Cities passed reams of local ordinances and vagrancy laws to prevent the Wobblies from speaking, but every effort to quash their resolve was met by fervent resistance. The union developed a wickedly effective formula to combat these efforts at repression: When the first Wobbly to attempt to speak in a new location was pulled down off their soapbox, another would hop up and take their place, and so on and so forth until the jails were full. If the city stuck to its guns, a call would be sent out and Wobblies from across the country would pour into the offending locale, pack its jails, siphon off city resources, and generally refuse to give in until they either won the fight, a deal was struck, or a bout of state violence got the best of them. Free speech fights broke out in Spokane, Wash.; Missoula, Mont.; Kansas City, Mo.; Sioux City, Idaho; and San Diego, Calif. as well as in Portland, Ore., when the IWW caught wind of the fruit cannery strike and showed up with soapboxes at the ready. It was here that the memory of her working-class childhood, her leftist political awakening, and the marks of an unequal system that she saw etched into her patients’ bodies each day led her to throw her lot in with the Wobblies. The cannery strike failed, but the movement gained a giant.
Equi’s involvement with the IWW was only one aspect of her quest to realize her political goals. Because of her status as a professional, she never became a full IWW member, but she was one of the IWW’s fiercest advocates, speakers, and representatives. Her fiery temper was legendary, as was her militant commitment to free speech and her unshakable resolve when it came to her anti-capitalist, pro-worker politics. She also became close to the IWW’s famed “rebel girl” Elizabeth Gurley Flynn, who cofounded the ACLU and served as chairwoman of the Communist Party USA, and whose zeal for soapboxing and unflappable commitment to the cause drew Equi’s respect. Later in life, the two lived together for nearly a decade, caring for each other during recurring bouts of ill health and exhaustion; the exact nature of their relationship remains unknown, but there was undoubtedly a deep emotional connection that kept the two women bound together.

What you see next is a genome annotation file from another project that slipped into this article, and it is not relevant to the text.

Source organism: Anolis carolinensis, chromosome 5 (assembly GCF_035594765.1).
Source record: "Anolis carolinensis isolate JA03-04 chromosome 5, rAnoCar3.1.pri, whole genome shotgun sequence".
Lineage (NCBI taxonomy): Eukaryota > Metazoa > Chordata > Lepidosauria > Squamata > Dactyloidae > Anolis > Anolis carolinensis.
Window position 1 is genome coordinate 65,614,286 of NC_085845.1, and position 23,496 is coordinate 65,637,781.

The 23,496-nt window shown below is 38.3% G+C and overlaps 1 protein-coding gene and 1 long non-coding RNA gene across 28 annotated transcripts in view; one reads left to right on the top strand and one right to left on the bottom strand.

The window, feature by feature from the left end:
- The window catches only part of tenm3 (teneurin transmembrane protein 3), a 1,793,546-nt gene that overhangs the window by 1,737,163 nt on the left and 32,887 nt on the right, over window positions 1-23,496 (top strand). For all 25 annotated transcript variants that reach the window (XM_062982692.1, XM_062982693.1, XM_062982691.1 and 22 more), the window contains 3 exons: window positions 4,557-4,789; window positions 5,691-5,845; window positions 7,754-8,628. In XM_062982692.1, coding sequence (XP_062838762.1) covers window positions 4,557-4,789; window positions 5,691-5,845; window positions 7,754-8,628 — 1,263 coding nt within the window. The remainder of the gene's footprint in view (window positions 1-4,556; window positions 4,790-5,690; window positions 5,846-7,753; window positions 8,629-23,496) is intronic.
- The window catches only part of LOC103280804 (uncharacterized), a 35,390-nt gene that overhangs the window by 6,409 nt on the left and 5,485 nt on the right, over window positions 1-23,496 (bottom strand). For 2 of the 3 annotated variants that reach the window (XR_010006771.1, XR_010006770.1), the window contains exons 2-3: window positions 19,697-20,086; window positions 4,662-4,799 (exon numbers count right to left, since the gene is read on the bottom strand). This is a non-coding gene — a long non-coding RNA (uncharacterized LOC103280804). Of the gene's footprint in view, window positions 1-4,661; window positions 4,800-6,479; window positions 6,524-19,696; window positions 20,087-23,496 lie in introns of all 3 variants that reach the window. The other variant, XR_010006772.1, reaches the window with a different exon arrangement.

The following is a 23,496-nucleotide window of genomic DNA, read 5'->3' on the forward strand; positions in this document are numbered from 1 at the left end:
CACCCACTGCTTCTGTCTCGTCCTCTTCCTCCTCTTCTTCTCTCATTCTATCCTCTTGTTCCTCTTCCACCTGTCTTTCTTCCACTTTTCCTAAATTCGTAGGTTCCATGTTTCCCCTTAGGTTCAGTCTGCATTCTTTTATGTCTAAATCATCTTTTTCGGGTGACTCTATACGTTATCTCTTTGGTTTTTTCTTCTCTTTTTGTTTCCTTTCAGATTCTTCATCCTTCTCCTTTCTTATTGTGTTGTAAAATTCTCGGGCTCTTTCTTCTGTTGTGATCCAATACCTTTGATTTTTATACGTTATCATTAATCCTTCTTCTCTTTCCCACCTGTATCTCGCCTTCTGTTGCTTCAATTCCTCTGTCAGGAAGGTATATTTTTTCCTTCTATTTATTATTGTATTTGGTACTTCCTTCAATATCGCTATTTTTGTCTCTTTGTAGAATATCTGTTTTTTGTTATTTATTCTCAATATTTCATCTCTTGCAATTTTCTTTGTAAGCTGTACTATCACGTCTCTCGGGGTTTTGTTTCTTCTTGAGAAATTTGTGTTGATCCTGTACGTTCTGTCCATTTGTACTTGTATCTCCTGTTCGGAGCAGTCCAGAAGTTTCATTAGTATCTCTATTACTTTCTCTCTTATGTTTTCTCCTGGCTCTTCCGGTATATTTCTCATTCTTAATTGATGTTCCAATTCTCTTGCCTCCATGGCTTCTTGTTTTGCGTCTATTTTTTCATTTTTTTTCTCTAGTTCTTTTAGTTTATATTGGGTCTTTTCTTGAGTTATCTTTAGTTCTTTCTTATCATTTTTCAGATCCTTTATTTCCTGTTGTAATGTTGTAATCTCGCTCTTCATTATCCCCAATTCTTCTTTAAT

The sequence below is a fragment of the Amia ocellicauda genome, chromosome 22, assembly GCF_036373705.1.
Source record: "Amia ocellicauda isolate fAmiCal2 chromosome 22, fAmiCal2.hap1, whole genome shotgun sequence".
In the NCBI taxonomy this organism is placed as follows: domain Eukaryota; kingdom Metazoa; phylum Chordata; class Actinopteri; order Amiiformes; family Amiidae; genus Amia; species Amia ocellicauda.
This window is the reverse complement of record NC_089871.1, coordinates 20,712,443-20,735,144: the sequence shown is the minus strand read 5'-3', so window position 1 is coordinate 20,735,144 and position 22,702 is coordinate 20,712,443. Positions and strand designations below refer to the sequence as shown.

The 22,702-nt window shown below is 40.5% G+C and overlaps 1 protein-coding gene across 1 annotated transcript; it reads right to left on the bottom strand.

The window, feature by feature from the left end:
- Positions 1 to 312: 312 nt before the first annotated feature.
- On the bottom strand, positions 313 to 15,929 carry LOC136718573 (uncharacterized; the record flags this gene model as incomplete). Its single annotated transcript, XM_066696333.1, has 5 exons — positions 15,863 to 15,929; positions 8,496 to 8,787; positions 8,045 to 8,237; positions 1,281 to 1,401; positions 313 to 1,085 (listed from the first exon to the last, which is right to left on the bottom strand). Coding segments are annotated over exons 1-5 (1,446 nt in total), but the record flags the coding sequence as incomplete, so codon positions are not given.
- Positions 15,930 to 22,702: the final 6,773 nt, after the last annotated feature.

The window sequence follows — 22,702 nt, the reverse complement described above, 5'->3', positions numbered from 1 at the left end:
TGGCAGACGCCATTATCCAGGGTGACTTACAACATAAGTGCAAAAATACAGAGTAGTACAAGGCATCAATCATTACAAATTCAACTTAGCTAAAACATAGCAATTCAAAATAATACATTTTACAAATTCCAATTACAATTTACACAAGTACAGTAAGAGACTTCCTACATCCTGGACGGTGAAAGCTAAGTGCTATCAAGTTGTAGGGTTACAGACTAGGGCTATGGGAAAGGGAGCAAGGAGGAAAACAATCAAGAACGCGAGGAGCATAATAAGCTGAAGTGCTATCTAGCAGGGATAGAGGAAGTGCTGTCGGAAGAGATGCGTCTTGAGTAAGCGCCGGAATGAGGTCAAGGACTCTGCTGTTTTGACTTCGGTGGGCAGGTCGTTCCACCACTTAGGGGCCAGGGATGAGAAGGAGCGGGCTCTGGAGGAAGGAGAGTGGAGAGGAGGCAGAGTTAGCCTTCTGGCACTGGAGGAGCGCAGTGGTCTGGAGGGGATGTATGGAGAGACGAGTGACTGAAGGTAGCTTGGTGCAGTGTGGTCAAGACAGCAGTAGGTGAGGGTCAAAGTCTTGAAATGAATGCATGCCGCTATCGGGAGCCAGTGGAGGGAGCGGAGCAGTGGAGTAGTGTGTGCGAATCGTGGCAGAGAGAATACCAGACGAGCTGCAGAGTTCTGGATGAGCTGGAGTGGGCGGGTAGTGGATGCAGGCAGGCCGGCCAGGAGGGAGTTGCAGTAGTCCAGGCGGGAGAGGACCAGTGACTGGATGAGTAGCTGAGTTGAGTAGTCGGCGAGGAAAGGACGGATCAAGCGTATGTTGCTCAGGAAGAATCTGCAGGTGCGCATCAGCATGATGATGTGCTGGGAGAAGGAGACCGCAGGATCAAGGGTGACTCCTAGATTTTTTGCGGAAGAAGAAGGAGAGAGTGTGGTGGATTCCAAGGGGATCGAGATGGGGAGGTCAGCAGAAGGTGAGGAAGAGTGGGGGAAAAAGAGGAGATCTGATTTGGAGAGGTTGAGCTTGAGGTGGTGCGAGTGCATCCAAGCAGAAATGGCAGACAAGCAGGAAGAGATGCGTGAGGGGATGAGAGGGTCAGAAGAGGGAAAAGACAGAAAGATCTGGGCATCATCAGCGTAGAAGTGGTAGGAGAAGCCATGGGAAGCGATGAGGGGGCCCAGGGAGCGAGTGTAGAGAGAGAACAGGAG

When the United States entered World War I, Equi’s anti-war stance set her apart from her family and her peers in the Portland medical community, but she refused to be cowed by public disapproval. During a patriotic parade in 1917, she unfurled a banner reading, “Prepare to die, workingmen, JP Morgan & Co. want preparedness for profit.” Those bold actions underlined her commitment to her political stance, but put a target on her back.
Police arrested Equi as she was giving a speech decrying US involvement in the war on June 30, 1918, the same day that law enforcement snatched up fellow Wobbly and socialist labor leader Eugene V. Debs. Equi’s trial was rife with homophobia, and the state devoted considerable resources to securing her conviction. Equi launched a lengthy appeal process that delayed her imprisonment. In early 1919, a shingle workers’ strike in Everett, Wash., boiled over into an armed confrontation between a group of 250 Seattle-based Wobblies who’d boarded a steamer to support the workers and several hundred local vigilantes who’d been recruited by the local sheriff to repel the IWW’s attempt to disembark. Despite her own legal woes, Equi rushed to the scene to care for the Wobbly wounded and dying. It proved to be a last hurrah of sorts; less than a year later, with her appeal dead in the water, Equi was locked up in San Quentin.